“Be true to life by being true to your inner purpose. As you become present and thereby total in what you do, your actions become charged with spiritual power.”– Eckhart Tolle
But you Enjoy What you do
I’ve been working on updating my personalized products this past month- well, struggling to. I want to offer more engraved jewelry options than what I currently offer, and it’s put me down this rabbit hole of what I do and if it is sustainable as far as selling to the general public. I hesitate even to call it a business; as fellow makers know, it seems virtually impossible to make a living just doing creative stuff.
I made the mistake of doing some number crunching, which led to a good cry. With the rising cost of supplies, shipping, gas, etc., and the work required for my pieces, my take home is $3-$5 an hour – and that’s only covering some of my overhead. Whenever I develop a new product, the time involved to design, make, photograph, then list – or write a blog post – I’m not compensated for that time.
I had to dig down and ask myself, is this what you want to do, or is it time to throw in the towel? There are many challenges with selling handmade goods both in person and online. Cost increases and over-saturation seem like impossible hurdles to get over.
Don’t get me wrong; I want other makers out here selling their wares. I want to refrain from competing with resellers, fooling the public into thinking they’re buying handmade. Resellers have always been rampant online. And platforms like Etsy aren’t caring or doing anything to distinguish between what is genuinely handmade and what is mass made.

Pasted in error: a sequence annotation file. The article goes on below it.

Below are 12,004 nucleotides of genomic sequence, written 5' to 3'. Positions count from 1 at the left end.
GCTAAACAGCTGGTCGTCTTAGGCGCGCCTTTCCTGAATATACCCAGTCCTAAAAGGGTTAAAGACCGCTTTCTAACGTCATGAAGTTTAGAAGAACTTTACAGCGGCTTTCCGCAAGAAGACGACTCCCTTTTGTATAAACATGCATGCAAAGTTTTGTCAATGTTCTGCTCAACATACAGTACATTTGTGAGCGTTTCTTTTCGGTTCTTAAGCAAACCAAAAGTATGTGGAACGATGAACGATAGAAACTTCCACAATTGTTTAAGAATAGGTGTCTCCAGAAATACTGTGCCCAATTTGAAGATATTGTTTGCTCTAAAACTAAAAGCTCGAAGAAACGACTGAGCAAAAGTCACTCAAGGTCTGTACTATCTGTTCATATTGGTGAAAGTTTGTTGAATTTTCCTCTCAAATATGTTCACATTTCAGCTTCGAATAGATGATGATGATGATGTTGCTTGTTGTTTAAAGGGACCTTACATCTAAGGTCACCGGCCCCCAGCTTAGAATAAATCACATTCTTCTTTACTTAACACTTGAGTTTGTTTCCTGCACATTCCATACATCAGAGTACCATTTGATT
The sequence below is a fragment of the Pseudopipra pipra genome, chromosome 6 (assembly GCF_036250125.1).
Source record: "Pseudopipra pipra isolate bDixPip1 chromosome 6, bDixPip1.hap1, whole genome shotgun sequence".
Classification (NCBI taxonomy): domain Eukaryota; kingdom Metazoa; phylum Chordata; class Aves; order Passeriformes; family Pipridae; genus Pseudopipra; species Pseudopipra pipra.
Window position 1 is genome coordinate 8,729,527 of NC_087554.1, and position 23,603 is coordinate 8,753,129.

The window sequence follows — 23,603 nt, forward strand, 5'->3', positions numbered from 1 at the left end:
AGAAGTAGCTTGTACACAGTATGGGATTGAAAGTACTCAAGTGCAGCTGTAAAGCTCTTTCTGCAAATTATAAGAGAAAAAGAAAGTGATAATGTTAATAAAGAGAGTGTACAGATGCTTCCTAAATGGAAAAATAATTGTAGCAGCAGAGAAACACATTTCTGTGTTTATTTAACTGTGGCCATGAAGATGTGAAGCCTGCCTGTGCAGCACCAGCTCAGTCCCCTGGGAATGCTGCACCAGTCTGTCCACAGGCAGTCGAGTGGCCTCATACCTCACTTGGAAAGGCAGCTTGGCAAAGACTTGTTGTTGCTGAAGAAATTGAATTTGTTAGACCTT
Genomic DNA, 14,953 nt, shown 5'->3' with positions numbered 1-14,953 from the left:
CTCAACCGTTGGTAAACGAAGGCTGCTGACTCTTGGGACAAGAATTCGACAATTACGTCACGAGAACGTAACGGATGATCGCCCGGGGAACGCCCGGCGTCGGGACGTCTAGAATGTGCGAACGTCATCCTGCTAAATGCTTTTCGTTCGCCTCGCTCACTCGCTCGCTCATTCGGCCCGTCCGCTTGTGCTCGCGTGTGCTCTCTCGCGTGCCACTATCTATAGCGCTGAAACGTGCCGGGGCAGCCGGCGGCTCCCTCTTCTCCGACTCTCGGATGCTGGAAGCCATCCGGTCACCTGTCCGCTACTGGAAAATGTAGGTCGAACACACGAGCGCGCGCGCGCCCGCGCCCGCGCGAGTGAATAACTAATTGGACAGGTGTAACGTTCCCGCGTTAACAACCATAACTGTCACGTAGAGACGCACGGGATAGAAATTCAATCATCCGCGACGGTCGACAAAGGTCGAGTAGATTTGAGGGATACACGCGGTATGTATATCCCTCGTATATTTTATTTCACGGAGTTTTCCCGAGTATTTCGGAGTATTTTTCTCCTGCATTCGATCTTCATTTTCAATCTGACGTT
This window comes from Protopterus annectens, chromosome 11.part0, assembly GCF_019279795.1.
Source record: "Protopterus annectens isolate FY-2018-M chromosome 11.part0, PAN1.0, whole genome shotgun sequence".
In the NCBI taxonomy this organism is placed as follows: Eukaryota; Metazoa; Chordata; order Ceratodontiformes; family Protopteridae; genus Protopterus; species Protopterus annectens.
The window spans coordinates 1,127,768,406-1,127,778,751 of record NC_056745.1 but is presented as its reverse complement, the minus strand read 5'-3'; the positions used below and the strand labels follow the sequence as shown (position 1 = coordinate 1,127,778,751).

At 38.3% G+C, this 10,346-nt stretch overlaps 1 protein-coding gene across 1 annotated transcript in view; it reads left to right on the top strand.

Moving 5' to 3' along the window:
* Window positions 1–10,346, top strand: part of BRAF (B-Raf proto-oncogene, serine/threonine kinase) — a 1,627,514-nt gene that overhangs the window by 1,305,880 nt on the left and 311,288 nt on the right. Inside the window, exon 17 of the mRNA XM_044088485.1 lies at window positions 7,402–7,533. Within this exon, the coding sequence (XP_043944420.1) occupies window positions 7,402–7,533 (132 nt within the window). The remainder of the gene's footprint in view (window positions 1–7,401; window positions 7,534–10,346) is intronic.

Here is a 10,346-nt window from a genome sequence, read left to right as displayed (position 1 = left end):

Above: some of the necklaces that used to be available with an initial only now with a whole word or name option. I hope to offer this option for all my personalized jewelry, eventually.
Support a Living Wage for Makers
“But you enjoy what you do” is a statement I heard over and over from customers back 25 years ago when I would sell face-to-face at flea markets and craft shows. If you think of it, that statement is merely a way to justify supporting paying makers next to nothing for their craft.
Do I like what I do? Enjoy it? Passionate about it? Of course! But that doesn’t mean there are no moments of stress and hardship. My products don’t sell themselves. I have to work hard to be seen and list my items for sale, sometimes on multiple platforms.
Not to mention after years of this – my body is starting to feel it. Repetitive motion from crafting wears out the neck, back, and shoulders.